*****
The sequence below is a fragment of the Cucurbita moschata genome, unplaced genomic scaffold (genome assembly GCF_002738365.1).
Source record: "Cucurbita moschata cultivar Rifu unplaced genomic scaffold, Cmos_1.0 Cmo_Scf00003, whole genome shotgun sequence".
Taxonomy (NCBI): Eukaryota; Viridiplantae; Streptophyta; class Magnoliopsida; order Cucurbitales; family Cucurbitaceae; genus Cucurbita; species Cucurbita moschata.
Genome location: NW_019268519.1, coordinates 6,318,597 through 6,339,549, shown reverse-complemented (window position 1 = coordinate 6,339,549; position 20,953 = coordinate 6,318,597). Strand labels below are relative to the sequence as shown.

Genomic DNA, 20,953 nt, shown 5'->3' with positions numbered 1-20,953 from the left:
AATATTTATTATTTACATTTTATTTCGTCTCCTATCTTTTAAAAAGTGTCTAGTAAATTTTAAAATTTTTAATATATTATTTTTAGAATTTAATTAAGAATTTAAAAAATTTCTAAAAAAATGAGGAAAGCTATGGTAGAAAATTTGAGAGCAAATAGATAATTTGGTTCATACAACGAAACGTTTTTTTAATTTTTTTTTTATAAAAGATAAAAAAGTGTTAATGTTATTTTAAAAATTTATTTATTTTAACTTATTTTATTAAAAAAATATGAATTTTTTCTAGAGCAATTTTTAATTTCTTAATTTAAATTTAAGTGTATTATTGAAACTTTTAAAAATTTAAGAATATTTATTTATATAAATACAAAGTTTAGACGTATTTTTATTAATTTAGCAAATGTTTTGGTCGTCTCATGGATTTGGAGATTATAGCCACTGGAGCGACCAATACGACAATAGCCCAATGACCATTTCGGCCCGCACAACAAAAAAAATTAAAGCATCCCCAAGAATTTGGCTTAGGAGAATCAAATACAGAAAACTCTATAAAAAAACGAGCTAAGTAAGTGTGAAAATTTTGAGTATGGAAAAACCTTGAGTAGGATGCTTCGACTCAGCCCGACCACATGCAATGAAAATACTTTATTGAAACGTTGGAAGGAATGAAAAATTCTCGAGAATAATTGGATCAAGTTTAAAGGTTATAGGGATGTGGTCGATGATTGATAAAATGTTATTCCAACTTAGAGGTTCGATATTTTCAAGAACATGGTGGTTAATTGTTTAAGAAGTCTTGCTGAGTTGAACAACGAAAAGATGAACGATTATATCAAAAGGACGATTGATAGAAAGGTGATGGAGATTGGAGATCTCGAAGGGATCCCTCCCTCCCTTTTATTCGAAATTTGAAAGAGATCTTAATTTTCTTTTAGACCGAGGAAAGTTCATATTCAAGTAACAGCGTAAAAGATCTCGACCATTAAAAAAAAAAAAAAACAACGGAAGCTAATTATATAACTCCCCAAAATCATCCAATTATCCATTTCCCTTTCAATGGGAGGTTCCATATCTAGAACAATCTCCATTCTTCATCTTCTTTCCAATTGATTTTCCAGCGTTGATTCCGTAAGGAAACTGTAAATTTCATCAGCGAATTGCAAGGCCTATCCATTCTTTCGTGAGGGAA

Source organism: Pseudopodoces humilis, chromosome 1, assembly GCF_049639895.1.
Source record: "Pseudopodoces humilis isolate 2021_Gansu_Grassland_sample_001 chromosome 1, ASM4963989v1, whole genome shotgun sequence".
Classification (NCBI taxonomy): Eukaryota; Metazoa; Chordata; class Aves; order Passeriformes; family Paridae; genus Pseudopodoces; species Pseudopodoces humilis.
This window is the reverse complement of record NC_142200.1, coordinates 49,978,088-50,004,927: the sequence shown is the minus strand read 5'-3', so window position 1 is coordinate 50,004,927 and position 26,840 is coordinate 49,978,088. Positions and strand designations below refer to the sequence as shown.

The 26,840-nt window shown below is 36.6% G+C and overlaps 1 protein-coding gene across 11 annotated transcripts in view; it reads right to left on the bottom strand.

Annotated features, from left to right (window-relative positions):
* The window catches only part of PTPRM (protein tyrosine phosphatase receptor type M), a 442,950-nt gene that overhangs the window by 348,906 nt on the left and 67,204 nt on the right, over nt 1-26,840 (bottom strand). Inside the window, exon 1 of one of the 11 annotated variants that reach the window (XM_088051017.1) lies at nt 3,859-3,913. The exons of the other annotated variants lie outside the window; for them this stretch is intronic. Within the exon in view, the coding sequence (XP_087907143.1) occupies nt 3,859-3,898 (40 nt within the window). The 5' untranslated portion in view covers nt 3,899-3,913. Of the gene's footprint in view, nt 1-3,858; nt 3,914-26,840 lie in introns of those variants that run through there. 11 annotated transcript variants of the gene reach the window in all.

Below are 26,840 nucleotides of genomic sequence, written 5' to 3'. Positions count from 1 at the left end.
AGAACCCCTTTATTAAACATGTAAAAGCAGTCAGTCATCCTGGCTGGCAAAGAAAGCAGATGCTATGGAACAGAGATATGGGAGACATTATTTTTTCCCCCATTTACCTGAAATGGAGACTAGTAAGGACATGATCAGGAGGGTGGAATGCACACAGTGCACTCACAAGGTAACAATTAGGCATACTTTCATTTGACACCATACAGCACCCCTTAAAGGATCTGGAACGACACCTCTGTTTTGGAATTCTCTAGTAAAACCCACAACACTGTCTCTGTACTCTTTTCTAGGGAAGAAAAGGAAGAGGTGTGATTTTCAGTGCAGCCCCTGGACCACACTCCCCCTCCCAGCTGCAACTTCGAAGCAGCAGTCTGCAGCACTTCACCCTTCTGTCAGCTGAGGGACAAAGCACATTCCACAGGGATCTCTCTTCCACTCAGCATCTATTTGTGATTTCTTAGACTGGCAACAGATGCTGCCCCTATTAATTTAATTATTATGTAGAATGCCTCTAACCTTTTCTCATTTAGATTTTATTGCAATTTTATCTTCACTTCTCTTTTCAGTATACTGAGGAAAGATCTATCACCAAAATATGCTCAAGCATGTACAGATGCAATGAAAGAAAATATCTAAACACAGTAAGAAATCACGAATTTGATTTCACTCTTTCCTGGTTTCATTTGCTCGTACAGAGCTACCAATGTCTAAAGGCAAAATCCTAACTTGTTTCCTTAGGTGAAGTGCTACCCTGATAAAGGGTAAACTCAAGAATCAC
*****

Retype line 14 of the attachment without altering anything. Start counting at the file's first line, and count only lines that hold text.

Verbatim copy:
Below are 26,840 nucleotides of genomic sequence, written 5' to 3'. Positions count from 1 at the left end.